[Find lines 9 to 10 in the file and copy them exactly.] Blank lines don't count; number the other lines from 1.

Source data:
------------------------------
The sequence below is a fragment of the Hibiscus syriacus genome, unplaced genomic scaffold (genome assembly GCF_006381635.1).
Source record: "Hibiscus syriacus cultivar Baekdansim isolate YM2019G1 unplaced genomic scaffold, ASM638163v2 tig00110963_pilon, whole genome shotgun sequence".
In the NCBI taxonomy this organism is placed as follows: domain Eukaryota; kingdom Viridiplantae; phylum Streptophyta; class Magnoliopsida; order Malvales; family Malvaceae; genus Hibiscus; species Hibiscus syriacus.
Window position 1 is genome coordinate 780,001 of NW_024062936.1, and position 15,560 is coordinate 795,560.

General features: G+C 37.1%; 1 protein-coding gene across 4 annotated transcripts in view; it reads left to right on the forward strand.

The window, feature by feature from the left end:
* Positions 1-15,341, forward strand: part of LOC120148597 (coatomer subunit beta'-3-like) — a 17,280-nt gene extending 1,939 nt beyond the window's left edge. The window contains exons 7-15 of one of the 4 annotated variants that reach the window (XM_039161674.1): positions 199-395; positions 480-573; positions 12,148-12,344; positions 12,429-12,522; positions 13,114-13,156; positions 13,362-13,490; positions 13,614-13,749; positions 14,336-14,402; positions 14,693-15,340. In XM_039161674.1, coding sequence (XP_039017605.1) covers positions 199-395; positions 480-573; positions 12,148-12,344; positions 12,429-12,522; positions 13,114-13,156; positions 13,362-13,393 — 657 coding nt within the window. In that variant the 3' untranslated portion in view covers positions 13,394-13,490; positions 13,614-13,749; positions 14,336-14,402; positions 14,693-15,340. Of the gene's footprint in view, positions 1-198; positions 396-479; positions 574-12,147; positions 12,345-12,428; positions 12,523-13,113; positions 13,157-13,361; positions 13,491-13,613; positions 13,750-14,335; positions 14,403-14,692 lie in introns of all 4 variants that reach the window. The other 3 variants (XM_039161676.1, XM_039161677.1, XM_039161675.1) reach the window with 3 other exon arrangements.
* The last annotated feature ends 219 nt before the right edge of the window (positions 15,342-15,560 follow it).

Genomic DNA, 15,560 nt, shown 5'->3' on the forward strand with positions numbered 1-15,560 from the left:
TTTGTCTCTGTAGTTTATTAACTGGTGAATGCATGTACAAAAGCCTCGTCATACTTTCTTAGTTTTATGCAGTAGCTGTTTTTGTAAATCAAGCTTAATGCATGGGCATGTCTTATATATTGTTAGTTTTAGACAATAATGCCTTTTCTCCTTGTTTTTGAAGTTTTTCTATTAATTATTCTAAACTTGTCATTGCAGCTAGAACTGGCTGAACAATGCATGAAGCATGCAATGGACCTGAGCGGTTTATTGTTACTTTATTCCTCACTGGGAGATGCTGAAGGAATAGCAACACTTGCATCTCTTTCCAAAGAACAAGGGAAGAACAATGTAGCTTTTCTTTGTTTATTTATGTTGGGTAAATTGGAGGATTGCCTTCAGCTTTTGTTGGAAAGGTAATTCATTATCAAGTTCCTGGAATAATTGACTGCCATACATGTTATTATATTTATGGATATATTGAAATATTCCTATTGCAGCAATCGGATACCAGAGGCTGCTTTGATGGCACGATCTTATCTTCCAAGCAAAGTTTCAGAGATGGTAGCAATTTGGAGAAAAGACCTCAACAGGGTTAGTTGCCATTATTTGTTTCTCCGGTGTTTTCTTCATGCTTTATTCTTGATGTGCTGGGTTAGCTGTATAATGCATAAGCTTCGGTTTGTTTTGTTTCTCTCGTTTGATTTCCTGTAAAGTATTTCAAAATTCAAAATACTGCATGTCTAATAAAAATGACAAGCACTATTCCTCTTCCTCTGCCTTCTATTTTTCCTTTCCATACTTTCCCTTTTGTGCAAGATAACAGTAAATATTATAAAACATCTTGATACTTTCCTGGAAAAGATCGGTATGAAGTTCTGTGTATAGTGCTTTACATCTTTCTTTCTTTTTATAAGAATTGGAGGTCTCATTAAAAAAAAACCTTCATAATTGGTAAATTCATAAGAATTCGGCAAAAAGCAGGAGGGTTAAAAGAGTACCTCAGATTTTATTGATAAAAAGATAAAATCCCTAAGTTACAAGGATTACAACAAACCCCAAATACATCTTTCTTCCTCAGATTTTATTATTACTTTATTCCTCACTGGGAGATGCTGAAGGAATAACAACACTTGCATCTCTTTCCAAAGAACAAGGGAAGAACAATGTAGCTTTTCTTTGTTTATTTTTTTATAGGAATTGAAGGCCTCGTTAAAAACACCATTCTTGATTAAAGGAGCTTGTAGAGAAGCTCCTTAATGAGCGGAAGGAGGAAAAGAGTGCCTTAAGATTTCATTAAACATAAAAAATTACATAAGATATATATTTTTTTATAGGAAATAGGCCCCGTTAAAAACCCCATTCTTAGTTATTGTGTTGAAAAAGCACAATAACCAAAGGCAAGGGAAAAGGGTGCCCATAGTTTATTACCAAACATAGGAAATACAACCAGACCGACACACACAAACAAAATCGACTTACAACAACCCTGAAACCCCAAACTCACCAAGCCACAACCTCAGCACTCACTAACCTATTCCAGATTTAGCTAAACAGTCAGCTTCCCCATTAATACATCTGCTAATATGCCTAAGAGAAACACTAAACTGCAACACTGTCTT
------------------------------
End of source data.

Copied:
Genomic DNA, 15,560 nt, shown 5'->3' on the forward strand with positions numbered 1-15,560 from the left:
TTTGTCTCTGTAGTTTATTAACTGGTGAATGCATGTACAAAAGCCTCGTCATACTTTCTTAGTTTTATGCAGTAGCTGTTTTTGTAAATCAAGCTTAATGCATGGGCATGTCTTATATATTGTTAGTTTTAGACAATAATGCCTTTTCTCCTTGTTTTTGAAGTTTTTCTATTAATTATTCTAAACTTGTCATTGCAGCTAGAACTGGCTGAACAATGCATGAAGCATGCAATGGACCTGAGCGGTTTATTGTTACTTTATTCCTCACTGGGAGATGCTGAAGGAATAGCAACACTTGCATCTCTTTCCAAAGAACAAGGGAAGAACAATGTAGCTTTTCTTTGTTTATTTATGTTGGGTAAATTGGAGGATTGCCTTCAGCTTTTGTTGGAAAGGTAATTCATTATCAAGTTCCTGGAATAATTGACTGCCATACATGTTATTATATTTATGGATATATTGAAATATTCCTATTGCAGCAATCGGATACCAGAGGCTGCTTTGATGGCACGATCTTATCTTCCAAGCAAAGTTTCAGAGATGGTAGCAATTTGGAGAAAAGACCTCAACAGGGTTAGTTGCCATTATTTGTTTCTCCGGTGTTTTCTTCATGCTTTATTCTTGATGTGCTGGGTTAGCTGTATAATGCATAAGCTTCGGTTTGTTTTGTTTCTCTCGTTTGATTTCCTGTAAAGTATTTCAAAATTCAAAATACTGCATGTCTAATAAAAATGACAAGCACTATTCCTCTTCCTCTGCCTTCTATTTTTCCTTTCCATACTTTCCCTTTTGTGCAAGATAACAGTAAATATTATAAAACATCTTGATACTTTCCTGGAAAAGATCGGTATGAAGTTCTGTGTATAGTGCTTTACATCTTTCTTTCTTTTTATAAGAATTGGAGGTCTCATTAAAAAAAAACCTTCATAATTGGTAAATTCATAAGAATTCGGCAAAAAGCAGGAGGGTTAAAAGAGTACCTCAGATTTTATTGATAAAAAGATAAAATCCCTAAGTTACAAGGATTACAACAAACCCCAAATACATCTTTCTTCCTCAGATTTTATTATTACTTTATTCCTCACTGGGAGATGCTGAAGGAATAACAACACTTGCATCTCTTTCCAAAGAACAAGGGAAGAACAATGTAGCTTTTCTTTGTTTATTTTTTTATAGGAATTGAAGGCCTCGTTAAAAACACCATTCTTGATTAAAGGAGCTTGTAGAGAAGCTCCTTAATGAGCGGAAGGAGGAAAAGAGTGCCTTAAGATTTCATTAAACATAAAAAATTACATAAGATATATATTTTTTTATAGGAAATAGGCCCCGTTAAAAACCCCATTCTTAGTTATTGTGTTGAAAAAGCACAATAACCAAAGGCAAGGGAAAAGGGTGCCCATAGTTTATTACCAAACATAGGAAATACAACCAGACCGACACACACAAACAAAATCGACTTACAACAACCCTGAAACCCCAAACTCACCAAGCCACAACCTCAGCACTCACTAACCTATTCCAGATTTAGCTAAACAGTCAGCTTCCCCATTAATACATCTGCTAATATGCCTAAGAGAAACACTAAACTGCAACACTGTCTT